| 7.2/10 |
1 March 1999
| Activision, Activision Blizzard|
Single-player video game, Multiplayer video game
Flight simulators, Other games
Fighter Squadron: The Screamin' Demons over Europe (SDOE) is a World War II themed combat flight simulator released for Windows 95/98 in March 1999. The game was written by Parsoft Interactive and released by Activision, following their successful partnership on A-10 Cuba! of 1996. The game featured nine flyable aircraft and three theatres with multiple missions for each combination, as well as network play with up to sixteen players.
The game was originally scheduled to ship in 1998, a year that also saw the release of Jane's WWII Fighters and the very successful European Air War. The game was delayed several times, missing the release of these two games, and then the critical Christmas season. When it was released in early 1999 it sold poorly, in spite of some good reviews. Activision stopped working with Parsoft, and the company folded soon after.
Fighter Squadron was based on an extensible plug-in engine known as OpenPlane (OP). OP was not well documented, but as experimenters learned more of its workings the game gained numerous features it lacked and any number of new aircraft and vehicles.
Fighter Squadron: The Screamin' Demons Over Europe Wikipedia
Parsoft's first flight simulator was 1991's Hellcats Over the Pacific, arguably one of the most advanced flight simulators of the era. The game ran with high frame rates at any resolution the computer supported, and had a "busy" map with aircraft, ships, vehicles and complex missions. One of the few common complaints was a fairly simplistic flight model. Behind the scenes, the game engine used hard-coded instructions for game maps, mission details and vehicle models and behaviours, making it difficult to modify for new missions. In spite of this, the company released a mission pack, Leyte Gulf, in 1992. The game was very well reviewed, with Computer Gaming World simply calling it "outstanding". A mission pack followed, Hellcats: Missions at Leyte Gulf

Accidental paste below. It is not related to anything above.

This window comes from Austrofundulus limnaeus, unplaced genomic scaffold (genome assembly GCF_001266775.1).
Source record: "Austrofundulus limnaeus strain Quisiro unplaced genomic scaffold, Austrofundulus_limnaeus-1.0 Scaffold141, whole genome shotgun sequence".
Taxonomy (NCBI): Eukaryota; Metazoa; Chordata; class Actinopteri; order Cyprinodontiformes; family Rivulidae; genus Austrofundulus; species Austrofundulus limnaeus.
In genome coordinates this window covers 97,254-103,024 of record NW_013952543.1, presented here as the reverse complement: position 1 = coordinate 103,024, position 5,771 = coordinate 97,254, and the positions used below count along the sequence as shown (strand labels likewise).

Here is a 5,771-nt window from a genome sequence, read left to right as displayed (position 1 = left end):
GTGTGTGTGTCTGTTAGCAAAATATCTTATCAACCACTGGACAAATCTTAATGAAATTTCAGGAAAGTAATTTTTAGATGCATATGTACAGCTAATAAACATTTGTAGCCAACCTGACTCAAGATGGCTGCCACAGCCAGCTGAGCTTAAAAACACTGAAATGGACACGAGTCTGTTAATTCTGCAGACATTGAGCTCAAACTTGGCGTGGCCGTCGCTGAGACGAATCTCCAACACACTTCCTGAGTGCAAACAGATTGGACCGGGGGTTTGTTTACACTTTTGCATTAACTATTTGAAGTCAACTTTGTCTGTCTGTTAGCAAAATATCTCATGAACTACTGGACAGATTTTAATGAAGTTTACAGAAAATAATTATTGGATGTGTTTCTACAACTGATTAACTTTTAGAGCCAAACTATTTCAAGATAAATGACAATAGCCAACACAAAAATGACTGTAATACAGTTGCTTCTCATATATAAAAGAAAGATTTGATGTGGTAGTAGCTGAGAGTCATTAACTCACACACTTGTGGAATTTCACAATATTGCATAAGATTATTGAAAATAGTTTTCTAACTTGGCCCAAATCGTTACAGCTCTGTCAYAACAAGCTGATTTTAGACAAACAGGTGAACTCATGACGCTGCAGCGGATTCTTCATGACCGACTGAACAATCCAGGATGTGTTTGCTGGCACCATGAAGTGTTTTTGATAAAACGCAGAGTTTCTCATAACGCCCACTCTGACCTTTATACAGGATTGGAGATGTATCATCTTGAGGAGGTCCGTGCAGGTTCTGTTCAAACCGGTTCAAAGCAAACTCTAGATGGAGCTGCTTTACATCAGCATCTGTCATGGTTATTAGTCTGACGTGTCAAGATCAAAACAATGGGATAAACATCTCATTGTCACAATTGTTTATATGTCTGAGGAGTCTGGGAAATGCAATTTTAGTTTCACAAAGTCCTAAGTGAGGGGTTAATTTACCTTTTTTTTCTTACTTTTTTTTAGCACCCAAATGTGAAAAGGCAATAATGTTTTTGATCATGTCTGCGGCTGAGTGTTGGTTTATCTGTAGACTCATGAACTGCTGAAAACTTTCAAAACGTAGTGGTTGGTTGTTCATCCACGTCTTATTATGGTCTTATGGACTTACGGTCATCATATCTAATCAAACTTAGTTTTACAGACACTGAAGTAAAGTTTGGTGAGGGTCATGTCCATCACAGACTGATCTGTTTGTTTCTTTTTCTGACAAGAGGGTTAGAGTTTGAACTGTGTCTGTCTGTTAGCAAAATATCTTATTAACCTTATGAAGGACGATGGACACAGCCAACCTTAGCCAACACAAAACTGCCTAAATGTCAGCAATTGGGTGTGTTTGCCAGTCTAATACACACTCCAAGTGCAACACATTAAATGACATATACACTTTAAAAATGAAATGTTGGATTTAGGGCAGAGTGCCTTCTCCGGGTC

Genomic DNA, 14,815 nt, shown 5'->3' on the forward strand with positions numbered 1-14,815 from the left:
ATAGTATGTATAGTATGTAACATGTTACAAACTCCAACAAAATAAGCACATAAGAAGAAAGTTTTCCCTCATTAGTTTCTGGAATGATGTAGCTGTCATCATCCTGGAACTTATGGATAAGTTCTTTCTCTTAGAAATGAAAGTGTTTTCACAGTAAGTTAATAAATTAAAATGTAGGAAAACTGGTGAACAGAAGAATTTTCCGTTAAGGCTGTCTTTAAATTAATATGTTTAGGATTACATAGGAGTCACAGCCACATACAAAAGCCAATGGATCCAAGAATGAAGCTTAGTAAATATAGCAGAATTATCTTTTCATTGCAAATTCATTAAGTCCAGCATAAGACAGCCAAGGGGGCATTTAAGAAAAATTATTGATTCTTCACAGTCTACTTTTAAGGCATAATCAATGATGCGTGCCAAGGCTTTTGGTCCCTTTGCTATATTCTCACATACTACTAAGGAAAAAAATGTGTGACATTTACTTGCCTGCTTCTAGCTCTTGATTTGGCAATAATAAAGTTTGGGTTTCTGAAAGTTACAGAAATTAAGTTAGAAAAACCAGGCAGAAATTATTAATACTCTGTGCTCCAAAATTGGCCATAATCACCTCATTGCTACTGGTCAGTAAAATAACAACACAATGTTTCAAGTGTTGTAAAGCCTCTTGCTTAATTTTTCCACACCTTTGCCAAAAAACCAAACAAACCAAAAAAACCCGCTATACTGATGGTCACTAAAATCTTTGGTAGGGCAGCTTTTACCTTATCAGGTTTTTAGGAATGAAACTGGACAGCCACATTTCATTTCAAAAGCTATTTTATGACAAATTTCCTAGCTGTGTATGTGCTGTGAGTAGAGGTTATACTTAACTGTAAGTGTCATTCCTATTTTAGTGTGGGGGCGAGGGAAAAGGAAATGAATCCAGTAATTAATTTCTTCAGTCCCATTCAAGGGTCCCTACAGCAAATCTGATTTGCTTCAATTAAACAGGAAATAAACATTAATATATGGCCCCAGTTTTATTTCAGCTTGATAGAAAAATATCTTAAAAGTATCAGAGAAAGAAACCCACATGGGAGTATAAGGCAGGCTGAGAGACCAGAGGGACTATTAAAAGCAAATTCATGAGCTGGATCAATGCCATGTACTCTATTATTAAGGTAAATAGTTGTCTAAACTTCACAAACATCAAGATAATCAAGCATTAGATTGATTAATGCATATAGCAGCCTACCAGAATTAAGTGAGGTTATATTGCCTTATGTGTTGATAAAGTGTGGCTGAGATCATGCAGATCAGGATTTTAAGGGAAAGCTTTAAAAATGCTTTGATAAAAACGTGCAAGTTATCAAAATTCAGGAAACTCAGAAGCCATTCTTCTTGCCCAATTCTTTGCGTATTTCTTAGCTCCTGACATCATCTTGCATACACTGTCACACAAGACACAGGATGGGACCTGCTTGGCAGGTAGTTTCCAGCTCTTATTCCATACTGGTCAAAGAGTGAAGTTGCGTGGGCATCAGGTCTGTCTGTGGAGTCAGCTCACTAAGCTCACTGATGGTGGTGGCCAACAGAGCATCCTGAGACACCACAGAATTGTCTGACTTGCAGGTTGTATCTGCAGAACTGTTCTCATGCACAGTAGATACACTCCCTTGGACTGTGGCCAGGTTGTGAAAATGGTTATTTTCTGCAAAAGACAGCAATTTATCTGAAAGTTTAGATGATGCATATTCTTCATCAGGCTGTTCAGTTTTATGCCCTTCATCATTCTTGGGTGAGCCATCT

After Leyte, Parsoft began work on an entirely new simulation engine, combining Hellcats' incremental rendering engine with a new flight model and solid-body modelling system, as well as a unified battlefield system known as VBE. While development was being finalized, the Macintosh platform was moving from the Motorola 680x0 family to the new PowerPC, and VBE ran poorly on these machines. Delays followed while a new version for the PowerPC was readied, and A-10 Attack! was finally released in 1995. It was widely lauded in the press, and awarded "Game of the Year". A mission pack, A-10 Cuba!, was released in 1996, which was also ported to Windows published by Activision as a stand-alone game. This was not as well received due to what were now outdated graphics support, although reviewers often described it as a diamond in the rough.
Reviewers complained about the low-quality of the flight model, noting that earlier preview versions included a more accurate model. Parsoft blamed this on Activision demanding changes in light of user feedback. Some noted that the model suddenly switched to the original high-fidelity version when damage was taken.